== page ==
Up a Creek Without a Paddle: Fish Conservation in Remote Regions

September 26, 2018
Lakes and winding rivers characterize the landscape of the National Petroleum Reserve—Alaska (NPRA) shown in this image from June 26, 2014, taken as a part of the Bureau of Land Management’s “My Public Lands Roadtrip.”

mypubliclands / flickr.com / CC by SA 2.0

Spanning roughly 23 million acres along the North Slope of Alaska, the National Petroleum Reserve—Alaska (NPRA) is managed by the U.S. Department of Interior’s Bureau of Land Management (BLM). In addition to managing oil and natural gas leases in the vast and remote region, the BLM is also tasked with evaluating potential impacts of natural gas and oil activities on all surface resources in the region, including fish species. Fish are a vital source of sustenance to the local communities of this region. Information on fish species distributions are needed to make well informed decisions on locating and building transportation routes and infrastructure, as well as where and when to permit water withdrawals and waste discharge related to the oil and gas industry. Managing natural resources over any 23-million-acre region is a daunting task. Factor in that the NPRA is north of the Arctic Circle, includes thousands of miles of streams, and contains virtually no road access, and the task of sampling fish species sounds like trying to move up a creek without a paddle. However, information on fish species distributions is needed to create a balance between sustainable development in the oil and natural gas industry with sustainable fish conservation.
To aid in solving this challenge, the BLM is working with a group of researchers led by Dr. John Olson (CSU-Monterrey Bay) to predict species occurrences for five of the major fishes of the region. The project uses remote sensing data alongside environmental deoxyribonucleic acid (eDNA), DNA collected from the environment in which a species lives rather than directly from the species itself, and other environmental data. The various types of data are being used to build species distribution models for the entirety of streams in the NPRA.
Including remotely sensed data as inputs into the species distribution models also helps to alleviate problems associated with the remoteness of the region. The project team groups Earth observations into two types of environmental predictors for the species distribution models: (1) static predictors, and (2) dynamic predictors. Static predictors used for this research include stream drainage area, stream slope, soil characteristics, and determination of lakes that do not freeze solid over the long arctic winter (captured using Synthetic Aperture Radar (SAR) data). Dynamic predictors used in the modeling include a number of remotely sensed datasets from the Moderate Resolution Imaging Spectroradiometer (MODIS) sensor aboard the Terra satellite. MODIS data are a valuable resource for this type of project because they provide full spatial coverage of the region on a daily basis. Olson and colleagues used the following MODIS version 5 variables to match recent conditions with the eDNA samples:  Evapotranspiration, Land Surface Temperature, Enhanced Vegetation Index, Gross Primary Productivity, Thermal Anomalies and Fire, and Snow Cover. The research group used MODIS’ extensive time series (2000–present) of these variables to create long term averages of the dynamic predictors as static environmental predictors in their models. Note that the Land Processes Distributed Active Archive Center (LP DAAC) decommissioned MODIS version 5 land data products on April 9, 2018. Users are encouraged to use MODIS version 6 for similar studies in the future. Images 1-3 highlight MODIS version 6 products that are similar to the version 5 products used in the study over the National Petroleum Reserve—Alaska.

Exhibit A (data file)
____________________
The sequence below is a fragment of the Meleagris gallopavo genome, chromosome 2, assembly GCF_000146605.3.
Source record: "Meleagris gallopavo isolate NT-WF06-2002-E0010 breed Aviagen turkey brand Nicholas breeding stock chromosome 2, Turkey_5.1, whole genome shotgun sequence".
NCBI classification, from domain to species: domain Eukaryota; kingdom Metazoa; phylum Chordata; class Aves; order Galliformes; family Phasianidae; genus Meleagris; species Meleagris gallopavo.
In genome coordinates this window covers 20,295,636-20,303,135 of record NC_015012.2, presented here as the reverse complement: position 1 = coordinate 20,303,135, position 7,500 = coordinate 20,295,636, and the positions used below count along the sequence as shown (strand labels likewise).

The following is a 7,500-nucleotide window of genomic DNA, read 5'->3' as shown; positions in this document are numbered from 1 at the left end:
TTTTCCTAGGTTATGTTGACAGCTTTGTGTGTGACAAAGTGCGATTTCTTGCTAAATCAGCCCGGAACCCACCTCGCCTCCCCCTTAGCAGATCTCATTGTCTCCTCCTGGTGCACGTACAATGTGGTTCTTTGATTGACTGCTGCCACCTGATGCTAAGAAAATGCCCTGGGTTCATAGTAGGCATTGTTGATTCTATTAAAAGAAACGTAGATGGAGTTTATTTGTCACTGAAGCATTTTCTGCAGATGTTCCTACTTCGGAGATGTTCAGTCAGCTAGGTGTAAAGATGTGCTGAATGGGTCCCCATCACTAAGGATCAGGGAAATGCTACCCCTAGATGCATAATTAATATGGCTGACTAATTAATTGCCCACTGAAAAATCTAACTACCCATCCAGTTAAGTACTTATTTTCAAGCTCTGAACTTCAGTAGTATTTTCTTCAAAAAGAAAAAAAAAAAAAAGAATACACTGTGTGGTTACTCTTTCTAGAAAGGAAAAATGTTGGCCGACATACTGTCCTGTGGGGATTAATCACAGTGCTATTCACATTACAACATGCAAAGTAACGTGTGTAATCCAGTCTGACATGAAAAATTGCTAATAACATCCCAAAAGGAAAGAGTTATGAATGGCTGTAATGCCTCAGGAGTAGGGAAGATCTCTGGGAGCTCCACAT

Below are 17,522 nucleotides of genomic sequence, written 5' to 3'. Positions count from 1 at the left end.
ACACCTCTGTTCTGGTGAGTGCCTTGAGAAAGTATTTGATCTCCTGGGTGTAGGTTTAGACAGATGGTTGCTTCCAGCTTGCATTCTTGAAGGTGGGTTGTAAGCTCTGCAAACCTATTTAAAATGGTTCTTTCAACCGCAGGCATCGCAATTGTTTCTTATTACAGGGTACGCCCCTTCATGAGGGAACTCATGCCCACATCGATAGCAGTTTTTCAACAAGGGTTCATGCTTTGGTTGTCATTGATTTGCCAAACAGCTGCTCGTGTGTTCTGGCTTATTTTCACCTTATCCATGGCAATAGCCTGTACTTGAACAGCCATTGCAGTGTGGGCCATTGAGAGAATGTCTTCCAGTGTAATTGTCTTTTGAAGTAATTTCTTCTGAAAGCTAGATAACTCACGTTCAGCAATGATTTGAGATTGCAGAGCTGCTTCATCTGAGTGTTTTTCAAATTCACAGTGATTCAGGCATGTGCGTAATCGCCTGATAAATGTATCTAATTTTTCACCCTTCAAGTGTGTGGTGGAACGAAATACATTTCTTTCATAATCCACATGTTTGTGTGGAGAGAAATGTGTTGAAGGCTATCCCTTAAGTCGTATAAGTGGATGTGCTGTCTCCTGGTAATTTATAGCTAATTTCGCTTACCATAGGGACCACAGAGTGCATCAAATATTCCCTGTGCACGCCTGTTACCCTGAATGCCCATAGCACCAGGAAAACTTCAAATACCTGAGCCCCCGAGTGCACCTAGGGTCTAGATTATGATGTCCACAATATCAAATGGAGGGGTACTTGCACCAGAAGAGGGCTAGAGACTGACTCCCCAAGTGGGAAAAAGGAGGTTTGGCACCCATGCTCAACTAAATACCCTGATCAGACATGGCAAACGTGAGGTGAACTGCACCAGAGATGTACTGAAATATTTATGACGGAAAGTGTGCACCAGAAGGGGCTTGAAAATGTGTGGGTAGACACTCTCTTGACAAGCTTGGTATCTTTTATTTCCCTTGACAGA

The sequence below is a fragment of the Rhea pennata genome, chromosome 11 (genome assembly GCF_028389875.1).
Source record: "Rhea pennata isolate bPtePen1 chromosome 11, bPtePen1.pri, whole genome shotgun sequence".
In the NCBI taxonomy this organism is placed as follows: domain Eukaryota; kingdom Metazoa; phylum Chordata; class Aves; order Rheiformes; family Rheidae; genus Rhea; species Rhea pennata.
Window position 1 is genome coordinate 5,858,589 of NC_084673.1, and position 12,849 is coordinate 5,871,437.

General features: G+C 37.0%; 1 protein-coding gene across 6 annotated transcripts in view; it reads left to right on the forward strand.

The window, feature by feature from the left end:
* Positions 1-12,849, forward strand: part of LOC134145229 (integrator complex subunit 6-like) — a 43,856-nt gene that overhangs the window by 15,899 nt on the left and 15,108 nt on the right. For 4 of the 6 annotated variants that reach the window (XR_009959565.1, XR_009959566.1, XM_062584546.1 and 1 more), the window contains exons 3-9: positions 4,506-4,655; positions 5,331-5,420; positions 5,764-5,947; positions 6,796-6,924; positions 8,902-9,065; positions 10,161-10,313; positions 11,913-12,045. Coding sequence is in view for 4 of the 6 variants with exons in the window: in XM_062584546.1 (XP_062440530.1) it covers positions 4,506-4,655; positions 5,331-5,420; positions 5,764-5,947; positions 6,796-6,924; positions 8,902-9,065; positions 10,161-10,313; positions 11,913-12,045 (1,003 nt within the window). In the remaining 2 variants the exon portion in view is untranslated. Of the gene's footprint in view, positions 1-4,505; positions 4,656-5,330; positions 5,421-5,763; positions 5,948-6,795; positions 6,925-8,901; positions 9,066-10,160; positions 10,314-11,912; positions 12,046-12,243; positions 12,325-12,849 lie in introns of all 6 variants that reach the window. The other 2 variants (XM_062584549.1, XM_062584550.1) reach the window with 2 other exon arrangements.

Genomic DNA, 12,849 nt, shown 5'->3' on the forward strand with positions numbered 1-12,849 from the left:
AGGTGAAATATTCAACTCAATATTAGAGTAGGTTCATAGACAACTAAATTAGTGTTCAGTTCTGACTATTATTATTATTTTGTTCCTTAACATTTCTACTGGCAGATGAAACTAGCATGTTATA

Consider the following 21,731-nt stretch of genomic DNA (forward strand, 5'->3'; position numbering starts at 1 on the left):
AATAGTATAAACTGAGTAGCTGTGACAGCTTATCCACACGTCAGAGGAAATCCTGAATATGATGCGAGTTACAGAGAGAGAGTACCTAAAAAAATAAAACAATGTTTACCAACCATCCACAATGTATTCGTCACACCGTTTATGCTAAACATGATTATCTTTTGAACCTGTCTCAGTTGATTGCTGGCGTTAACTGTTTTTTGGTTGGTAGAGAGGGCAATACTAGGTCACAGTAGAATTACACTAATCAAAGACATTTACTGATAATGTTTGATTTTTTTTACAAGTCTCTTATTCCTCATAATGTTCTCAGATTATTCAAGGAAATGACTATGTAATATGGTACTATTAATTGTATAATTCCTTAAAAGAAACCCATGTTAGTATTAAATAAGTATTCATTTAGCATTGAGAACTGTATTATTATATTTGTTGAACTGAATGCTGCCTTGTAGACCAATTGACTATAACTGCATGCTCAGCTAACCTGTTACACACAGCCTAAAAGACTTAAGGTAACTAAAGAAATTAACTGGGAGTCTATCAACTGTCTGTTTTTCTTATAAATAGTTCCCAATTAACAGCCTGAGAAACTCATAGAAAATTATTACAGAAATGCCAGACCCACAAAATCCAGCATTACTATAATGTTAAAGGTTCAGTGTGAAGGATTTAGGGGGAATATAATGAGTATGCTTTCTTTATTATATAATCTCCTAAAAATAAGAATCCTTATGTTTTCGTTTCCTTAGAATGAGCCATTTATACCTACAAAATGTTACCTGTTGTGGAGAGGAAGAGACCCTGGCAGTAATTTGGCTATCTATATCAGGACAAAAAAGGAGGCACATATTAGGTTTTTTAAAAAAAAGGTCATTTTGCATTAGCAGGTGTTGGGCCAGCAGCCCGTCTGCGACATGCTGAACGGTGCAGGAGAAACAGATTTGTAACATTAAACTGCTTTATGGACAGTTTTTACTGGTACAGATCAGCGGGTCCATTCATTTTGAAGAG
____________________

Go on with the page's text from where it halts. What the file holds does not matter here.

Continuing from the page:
The environmental predictors are then summarized to the local catchment and watershed level using StreamCat, which uses algorithms to accumulate and produce watershed summaries of landscape features. The summarized environmental predictors are then used as inputs into two different types of models to predict the probability of species detection given local and watershed conditions, and the results are ultimately validated against eDNA and traditional sampling data for the limited data available in the NPRA.

This research project is ongoing, and the group hopes to continue developing the use of the dynamic predictors in future model runs. Ultimately, the species distribution map outputs will be integrated into the existing BLM decision support framework, and there are plans to develop an application that will allow BLM managers to access and use these data. Access to accurate species distribution data in a difficult to reach, remote region where only a small fraction of the waterbodies has been sampled is vital for natural resource managers to make informed decisions on how to balance the development of oil and gas activities in the NPRA with sustainable fish conservation for future generations. 


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Olson, J.R., Hawkins, C.P., Mock, K., Huntington, J., and Susfalk, R., 2014, System for Mapping and Predicting Species of Concern (SMAP-SOC), Phase I Final Report and Phase II Plan, NASA Earth Science Division/Applied Sciences Program, 827 Washington D.C.

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Material written by Cole Krehbiel1

1 Innovate!, Inc., contractor to the U.S. Geological Survey, Earth Resources Observation and Science (EROS) Center, Sioux Falls, South Dakota, USA. Work performed under USGS contract G15PD00467 for LP DAAC2.

2 LP DAAC Work performed under NASA contract NNG14HH33I.